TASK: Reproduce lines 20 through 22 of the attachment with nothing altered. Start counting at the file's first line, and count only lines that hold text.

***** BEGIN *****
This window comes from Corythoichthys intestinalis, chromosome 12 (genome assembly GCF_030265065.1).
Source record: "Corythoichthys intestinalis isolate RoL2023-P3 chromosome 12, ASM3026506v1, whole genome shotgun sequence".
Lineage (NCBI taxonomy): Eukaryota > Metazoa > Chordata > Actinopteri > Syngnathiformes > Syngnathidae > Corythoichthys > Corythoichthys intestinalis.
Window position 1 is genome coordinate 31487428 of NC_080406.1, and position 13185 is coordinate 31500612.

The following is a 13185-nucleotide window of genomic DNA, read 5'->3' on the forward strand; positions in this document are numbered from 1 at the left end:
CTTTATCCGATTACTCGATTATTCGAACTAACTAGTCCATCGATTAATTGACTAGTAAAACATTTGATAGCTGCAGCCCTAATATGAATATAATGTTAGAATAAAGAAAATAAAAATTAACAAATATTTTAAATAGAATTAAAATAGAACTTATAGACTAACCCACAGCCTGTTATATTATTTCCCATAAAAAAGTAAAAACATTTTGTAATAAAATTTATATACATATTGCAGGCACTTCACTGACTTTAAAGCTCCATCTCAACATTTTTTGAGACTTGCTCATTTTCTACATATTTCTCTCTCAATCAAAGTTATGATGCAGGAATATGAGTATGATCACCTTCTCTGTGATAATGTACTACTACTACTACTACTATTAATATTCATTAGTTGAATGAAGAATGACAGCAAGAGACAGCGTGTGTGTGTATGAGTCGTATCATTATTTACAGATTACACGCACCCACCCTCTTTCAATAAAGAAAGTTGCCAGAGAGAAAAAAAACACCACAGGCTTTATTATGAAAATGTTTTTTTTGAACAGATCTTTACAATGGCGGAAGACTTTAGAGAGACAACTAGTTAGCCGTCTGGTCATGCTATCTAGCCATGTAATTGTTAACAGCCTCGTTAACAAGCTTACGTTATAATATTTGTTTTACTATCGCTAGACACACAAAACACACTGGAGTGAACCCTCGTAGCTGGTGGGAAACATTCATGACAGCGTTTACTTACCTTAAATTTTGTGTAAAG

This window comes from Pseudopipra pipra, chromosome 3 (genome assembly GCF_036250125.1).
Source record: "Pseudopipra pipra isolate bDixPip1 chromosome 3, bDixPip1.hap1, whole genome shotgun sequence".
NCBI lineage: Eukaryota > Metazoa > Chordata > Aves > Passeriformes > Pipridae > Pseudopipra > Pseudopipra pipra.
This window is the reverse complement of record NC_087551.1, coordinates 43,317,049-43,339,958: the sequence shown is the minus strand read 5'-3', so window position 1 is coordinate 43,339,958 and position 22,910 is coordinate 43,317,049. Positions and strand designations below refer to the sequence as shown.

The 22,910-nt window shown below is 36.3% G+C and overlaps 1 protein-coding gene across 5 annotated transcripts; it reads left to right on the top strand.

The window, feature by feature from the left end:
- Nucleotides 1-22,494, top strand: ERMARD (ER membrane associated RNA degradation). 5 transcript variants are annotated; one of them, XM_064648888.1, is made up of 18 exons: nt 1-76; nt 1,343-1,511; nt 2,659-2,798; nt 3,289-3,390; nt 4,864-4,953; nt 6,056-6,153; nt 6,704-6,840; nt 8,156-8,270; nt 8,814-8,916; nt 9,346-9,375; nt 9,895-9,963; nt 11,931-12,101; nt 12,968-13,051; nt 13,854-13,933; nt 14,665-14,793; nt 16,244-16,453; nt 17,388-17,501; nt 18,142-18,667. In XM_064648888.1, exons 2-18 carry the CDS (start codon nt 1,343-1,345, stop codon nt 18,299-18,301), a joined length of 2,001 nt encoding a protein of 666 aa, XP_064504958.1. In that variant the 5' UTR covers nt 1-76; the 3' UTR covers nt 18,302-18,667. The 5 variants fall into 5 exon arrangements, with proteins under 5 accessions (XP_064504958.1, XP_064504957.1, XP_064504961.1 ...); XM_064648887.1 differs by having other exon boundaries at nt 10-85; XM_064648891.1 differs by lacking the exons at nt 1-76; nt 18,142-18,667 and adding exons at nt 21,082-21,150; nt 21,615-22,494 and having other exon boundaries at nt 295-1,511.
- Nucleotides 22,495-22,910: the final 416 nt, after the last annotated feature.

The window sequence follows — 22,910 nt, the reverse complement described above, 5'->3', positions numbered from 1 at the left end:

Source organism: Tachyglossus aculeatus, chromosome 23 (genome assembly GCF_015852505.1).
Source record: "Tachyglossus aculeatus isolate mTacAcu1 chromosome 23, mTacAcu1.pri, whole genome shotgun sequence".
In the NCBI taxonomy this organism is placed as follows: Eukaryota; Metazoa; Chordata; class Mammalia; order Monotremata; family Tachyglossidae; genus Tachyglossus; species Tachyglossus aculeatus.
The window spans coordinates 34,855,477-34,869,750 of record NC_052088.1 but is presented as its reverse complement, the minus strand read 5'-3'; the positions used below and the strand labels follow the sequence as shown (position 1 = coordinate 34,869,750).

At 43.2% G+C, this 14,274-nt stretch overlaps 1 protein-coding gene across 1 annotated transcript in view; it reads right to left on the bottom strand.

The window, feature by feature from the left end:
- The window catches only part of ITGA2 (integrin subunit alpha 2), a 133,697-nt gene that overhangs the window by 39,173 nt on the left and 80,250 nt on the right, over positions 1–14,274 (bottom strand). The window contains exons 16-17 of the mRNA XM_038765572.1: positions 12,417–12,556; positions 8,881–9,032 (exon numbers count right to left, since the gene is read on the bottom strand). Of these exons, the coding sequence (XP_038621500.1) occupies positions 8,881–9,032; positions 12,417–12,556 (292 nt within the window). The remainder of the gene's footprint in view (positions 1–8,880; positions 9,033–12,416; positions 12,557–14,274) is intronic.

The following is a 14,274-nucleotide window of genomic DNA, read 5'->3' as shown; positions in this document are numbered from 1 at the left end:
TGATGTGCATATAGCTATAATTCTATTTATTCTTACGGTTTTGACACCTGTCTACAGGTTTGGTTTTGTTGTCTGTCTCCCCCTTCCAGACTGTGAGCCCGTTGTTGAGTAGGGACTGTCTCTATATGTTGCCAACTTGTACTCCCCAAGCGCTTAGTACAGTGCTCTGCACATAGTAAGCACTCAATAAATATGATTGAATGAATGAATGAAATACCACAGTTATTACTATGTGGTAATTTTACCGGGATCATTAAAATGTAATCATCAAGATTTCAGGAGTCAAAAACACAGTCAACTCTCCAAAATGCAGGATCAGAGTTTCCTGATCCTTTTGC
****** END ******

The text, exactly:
At 43.2% G+C, this 14,274-nt stretch overlaps 1 protein-coding gene across 1 annotated transcript in view; it reads right to left on the bottom strand.

The window, feature by feature from the left end:
- The window catches only part of ITGA2 (integrin subunit alpha 2), a 133,697-nt gene that overhangs the window by 39,173 nt on the left and 80,250 nt on the right, over positions 1–14,274 (bottom strand). The window contains exons 16-17 of the mRNA XM_038765572.1: positions 12,417–12,556; positions 8,881–9,032 (exon numbers count right to left, since the gene is read on the bottom strand). Of these exons, the coding sequence (XP_038621500.1) occupies positions 8,881–9,032; positions 12,417–12,556 (292 nt within the window). The remainder of the gene's footprint in view (positions 1–8,880; positions 9,033–12,416; positions 12,557–14,274) is intronic.